The German Grand Prix at Hockenheim will host the sixth round of the Bridgestone-supported GP2 Series on 23- 25 July. Bridgestone's medium compound dry tyres will be in use at this fast and demanding circuit.
Hockenheim appears on the race calendar every other year, alternating with the Nurburgring. Providing a combination of high and low speed corners, the range of turns at the Hockenheimring includes a fast sweeping corner at turn five, a hairpin in the second sector and a final slow speed technical complex.
Due to the nature of the circuit, the compromise on car set-up is the main test for the teams. By opting for a low downforce high speed set-up the teams will be sacrificing mechanical grip, increasing the chances of degradation which will make the tyres vulnerable in the last sector and at the hairpin.
Giorgio Pantano and Formula One's Karun Chandhok were the respective winners of the feature and sprint races in 2008, racing on Bridgestone's medium specification dry tyre.
Quote from Hirohide Hamashima - Director of Bridgestone Motorsport Tyre Development
"Hockenheimring is a track with a combination of many high and low speed corners, which makes it technically challenging for the teams. The first turn in the opening sector is similar to Copse at Silverstone. In the second sector, the long left hander at turn five is particularly hard on the right rear tyres because of the sustained high speed load. After the hairpin, traction is very important as the drivers accelerate out of the corner and those that exit well will have an opportunity to overtake. Car balance is crucial in the final complex as mechanical grip is required to be quick through here. The last sector can make a big difference to a drivers' overall lap time."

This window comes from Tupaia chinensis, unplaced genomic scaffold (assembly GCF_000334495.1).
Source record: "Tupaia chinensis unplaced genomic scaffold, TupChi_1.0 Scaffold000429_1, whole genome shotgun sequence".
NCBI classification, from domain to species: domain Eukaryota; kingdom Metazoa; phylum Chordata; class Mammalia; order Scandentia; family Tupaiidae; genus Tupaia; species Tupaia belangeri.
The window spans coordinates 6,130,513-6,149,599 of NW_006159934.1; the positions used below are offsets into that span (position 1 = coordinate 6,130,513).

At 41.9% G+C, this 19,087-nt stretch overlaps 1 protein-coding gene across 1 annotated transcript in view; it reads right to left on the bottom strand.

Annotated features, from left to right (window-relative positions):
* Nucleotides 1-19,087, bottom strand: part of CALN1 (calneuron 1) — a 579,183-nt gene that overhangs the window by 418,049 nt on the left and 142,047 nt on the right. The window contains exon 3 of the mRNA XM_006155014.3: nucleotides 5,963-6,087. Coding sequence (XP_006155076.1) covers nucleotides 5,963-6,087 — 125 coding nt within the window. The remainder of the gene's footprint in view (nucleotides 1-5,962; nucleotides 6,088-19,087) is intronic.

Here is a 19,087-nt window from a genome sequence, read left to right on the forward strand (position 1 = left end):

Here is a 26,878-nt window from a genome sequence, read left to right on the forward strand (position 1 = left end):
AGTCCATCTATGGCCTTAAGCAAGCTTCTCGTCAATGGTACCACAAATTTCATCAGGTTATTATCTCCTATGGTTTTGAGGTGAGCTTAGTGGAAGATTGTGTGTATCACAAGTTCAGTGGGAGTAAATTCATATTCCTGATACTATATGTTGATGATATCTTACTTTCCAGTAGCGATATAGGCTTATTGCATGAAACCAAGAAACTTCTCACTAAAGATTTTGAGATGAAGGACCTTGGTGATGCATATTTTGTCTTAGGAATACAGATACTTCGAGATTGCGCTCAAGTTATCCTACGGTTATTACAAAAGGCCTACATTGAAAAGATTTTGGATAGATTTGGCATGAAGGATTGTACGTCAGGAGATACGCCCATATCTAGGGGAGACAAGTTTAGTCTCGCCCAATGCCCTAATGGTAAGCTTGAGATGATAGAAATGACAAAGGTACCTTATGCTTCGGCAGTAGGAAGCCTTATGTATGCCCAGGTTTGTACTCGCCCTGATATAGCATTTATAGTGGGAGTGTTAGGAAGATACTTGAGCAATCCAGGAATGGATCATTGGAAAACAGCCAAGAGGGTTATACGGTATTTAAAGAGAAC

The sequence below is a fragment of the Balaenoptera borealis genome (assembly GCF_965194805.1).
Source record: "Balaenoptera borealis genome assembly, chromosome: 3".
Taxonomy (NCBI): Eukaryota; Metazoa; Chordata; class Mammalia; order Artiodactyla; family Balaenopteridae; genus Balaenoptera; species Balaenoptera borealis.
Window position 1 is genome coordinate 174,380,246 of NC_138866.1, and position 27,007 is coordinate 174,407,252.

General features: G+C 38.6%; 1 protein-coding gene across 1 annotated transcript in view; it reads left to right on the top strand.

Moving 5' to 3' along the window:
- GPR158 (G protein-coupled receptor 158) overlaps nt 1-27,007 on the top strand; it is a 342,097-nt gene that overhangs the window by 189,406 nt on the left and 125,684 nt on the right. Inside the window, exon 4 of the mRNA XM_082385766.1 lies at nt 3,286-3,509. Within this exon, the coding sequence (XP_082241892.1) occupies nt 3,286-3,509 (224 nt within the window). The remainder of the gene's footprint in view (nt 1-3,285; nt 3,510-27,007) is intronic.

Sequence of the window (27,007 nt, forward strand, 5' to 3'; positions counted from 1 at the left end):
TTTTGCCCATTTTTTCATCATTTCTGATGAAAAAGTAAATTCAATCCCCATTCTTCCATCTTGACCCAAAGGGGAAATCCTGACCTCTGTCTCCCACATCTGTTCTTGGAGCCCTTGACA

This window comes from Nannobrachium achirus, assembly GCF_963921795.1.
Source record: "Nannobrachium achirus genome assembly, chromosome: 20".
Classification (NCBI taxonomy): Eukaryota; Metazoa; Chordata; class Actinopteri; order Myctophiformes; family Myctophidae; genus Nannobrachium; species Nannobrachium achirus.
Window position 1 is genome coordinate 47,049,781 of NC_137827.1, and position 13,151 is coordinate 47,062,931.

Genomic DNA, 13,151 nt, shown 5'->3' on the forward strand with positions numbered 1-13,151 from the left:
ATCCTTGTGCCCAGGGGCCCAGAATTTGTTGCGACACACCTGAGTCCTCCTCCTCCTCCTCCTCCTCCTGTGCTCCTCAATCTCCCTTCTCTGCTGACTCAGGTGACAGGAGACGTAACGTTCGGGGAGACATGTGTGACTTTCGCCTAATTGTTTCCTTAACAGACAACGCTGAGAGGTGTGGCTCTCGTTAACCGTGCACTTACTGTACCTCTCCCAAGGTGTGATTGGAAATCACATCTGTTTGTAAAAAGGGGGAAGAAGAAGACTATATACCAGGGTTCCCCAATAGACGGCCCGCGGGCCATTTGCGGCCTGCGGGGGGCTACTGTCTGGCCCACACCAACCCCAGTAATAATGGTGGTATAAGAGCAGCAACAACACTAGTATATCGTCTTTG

Bridgestone tests Luiz Razia's balancing skills!
Bridgestone balances a total of 704 tyres, both dry and wet specifications, at every round of the GP2 Series. Directly after being fitted to race rims and inflated with dried air, the race tyres are then balanced in the same way as Bridgestone's road tyres. This is a critical part of Bridgestone's tyre preparation. Making sure the tyres are balanced correctly is essential, as the GP2 teams' car set-up is dependent on the stability of the tyres.
Tin weights are now used instead of lead for the balancing process. This is a more environmentally responsible practice and at the end of each race weekend, Bridgestone collects and recycles the tin weights used in both GP2 and Formula One.
Luiz Razia, from Rapax Team, visited the Bridgestone GP2 fitting area at Silverstone to have a go at successfully balancing a set of Bridgestone's Potenza racing slicks.
Bridgestone's GP2 Team Foreman, Malcolm von Berg, talked the Brazilian racer and Virgin Racing F1 Test Driver through the balancing process. Visit www.bridgestonemotorsportmedia.com to download high resolution images.